Yesterday, I was investigating putting the bright spot slightly off-center, Monochrome #4. At the time, I did not think about possible differences due to the direction of the offset. I mentioned that in passing, and was going to leave it there. But leaving it as a passing comment seemed incomplete. So I had to go back and create today’s picture.
This one is basically yesterday’s post mirrored across the horizontal center line.
The image suggests a sun in the sky, which probably accounts for my initial reaction.
Mischievous, Roguish. A child that will not stay still for a photograph.
Again, this is an experiment. What do I feel, first impressions, when I see this? Why? How does this translate to more complex pieces?
The image is trying to move the focus off center. The single fuzzy white dot is shifted down and to the right compared to Monochrome 3. Same clean shape, but it not, as if it refuses to be, where you expect it. Staying in the center is too expected, too symmetric.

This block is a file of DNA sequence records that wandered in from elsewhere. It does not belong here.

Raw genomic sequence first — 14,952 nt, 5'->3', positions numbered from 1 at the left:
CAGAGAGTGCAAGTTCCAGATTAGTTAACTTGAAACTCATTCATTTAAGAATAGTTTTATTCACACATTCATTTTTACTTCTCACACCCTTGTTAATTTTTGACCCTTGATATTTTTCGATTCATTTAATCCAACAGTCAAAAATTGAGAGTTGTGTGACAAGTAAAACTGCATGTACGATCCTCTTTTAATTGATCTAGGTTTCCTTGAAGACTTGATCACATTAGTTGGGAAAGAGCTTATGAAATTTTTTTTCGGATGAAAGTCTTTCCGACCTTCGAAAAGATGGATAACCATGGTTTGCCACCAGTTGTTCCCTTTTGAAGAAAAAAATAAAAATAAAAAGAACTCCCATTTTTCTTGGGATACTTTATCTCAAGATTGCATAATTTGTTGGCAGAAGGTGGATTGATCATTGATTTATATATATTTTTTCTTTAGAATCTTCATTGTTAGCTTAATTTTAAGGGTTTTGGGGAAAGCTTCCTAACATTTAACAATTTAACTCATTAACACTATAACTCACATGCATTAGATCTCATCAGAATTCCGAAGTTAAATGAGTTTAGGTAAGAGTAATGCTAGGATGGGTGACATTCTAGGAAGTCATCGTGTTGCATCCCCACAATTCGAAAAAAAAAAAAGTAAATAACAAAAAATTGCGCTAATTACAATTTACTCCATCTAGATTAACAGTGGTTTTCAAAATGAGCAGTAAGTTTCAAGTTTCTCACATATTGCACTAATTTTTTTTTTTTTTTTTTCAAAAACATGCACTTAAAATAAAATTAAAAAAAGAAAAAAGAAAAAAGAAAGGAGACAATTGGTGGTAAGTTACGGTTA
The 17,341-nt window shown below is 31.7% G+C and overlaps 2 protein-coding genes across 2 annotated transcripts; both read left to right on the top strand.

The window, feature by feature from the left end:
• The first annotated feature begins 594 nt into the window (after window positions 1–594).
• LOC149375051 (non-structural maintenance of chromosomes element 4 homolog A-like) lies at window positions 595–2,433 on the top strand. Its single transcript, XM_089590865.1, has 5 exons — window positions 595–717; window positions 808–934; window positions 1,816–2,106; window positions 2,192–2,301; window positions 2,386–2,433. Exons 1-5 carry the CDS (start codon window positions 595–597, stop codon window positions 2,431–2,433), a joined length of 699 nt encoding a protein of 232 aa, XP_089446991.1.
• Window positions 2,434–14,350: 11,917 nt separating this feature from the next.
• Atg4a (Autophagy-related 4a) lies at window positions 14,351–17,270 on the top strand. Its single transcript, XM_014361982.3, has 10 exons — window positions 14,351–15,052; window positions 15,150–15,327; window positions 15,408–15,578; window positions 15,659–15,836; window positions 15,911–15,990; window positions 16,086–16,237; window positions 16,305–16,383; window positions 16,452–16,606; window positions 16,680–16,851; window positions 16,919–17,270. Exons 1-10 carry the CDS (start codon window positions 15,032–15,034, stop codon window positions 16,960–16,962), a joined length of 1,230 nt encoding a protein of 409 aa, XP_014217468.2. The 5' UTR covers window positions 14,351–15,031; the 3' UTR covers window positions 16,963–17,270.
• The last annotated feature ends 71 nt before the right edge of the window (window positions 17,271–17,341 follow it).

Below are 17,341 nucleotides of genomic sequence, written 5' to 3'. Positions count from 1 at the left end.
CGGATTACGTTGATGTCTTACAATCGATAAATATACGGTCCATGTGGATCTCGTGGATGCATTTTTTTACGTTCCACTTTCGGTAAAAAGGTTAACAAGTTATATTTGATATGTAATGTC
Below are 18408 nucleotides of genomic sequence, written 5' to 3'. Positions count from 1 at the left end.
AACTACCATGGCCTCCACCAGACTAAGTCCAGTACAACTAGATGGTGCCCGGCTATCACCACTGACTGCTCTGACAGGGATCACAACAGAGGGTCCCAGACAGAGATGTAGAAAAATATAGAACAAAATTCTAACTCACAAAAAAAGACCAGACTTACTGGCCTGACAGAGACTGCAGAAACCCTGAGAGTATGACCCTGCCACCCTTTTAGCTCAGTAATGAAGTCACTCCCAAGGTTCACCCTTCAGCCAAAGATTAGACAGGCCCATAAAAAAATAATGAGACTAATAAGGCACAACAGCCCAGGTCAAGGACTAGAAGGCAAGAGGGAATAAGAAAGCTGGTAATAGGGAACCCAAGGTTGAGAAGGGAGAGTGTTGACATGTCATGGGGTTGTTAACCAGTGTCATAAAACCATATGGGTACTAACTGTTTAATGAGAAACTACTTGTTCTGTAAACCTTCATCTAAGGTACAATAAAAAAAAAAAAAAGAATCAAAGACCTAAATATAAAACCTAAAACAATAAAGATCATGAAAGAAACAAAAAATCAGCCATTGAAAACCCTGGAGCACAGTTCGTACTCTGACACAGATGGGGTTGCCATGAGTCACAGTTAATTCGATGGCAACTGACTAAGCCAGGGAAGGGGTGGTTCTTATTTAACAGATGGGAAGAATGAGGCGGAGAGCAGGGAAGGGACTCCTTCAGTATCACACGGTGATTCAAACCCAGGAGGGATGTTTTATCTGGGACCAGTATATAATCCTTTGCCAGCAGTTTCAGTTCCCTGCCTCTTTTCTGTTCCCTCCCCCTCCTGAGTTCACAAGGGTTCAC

When I am working on something and notice that main point of interest is in the center, I immediately feel compelled to change that; I cannot consciously do the normal or expected thing. So I shift the view slightly. The viewer experiences a subconscious search and then discovery to find the central feature. Just a playful tease.
Most of the time I shift the main feature to the right and down. I do not know why I favor that direction. I am not sure what different directions mean. Perhaps a shift lower is something that is grounded. Whereas a shift up suggests rising or falling.
Friendly, Confident, Bold. Although sometimes Menacing, Invasive. The latter when it reminds me of a Dalek’s lens.
I have many pictures of these fuzzy white dots on my hard drive. I have grown quite fond of them. I created them more as an experiment than as finished work. I see them as an abstraction or template for art. (Abstraction in the general and original artistic sense.)